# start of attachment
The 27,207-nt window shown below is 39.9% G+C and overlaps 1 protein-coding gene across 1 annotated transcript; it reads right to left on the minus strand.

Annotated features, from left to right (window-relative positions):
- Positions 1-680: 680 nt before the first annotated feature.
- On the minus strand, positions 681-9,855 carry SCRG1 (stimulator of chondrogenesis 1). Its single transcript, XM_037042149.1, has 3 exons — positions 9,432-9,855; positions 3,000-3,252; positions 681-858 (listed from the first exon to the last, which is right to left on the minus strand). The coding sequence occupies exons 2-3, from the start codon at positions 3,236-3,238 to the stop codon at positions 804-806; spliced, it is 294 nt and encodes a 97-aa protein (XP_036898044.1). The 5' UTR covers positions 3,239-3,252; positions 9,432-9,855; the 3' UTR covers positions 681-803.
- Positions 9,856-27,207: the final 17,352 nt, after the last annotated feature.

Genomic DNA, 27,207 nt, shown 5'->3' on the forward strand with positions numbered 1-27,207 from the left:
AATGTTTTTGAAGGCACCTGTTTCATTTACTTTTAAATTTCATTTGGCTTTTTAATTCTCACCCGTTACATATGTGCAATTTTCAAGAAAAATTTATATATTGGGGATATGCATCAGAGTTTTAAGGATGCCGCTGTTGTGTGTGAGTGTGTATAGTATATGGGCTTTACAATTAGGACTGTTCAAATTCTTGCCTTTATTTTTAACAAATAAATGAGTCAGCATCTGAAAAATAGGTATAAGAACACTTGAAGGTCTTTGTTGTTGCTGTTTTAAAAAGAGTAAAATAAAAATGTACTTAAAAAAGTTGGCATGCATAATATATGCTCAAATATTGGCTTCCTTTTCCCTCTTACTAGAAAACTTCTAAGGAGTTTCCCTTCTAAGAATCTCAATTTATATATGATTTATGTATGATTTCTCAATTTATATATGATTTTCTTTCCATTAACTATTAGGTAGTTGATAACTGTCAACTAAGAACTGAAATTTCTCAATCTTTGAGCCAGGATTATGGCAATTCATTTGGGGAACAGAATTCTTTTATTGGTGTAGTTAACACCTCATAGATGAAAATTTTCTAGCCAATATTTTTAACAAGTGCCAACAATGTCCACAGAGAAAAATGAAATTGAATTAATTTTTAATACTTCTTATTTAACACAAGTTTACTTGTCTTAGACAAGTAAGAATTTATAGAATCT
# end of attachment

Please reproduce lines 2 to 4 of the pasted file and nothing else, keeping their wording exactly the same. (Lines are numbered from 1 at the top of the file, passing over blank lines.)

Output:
Annotated features, from left to right (window-relative positions):
- Positions 1-680: 680 nt before the first annotated feature.
- On the minus strand, positions 681-9,855 carry SCRG1 (stimulator of chondrogenesis 1). Its single transcript, XM_037042149.1, has 3 exons — positions 9,432-9,855; positions 3,000-3,252; positions 681-858 (listed from the first exon to the last, which is right to left on the minus strand). The coding sequence occupies exons 2-3, from the start codon at positions 3,236-3,238 to the stop codon at positions 804-806; spliced, it is 294 nt and encodes a 97-aa protein (XP_036898044.1). The 5' UTR covers positions 3,239-3,252; positions 9,432-9,855; the 3' UTR covers positions 681-803.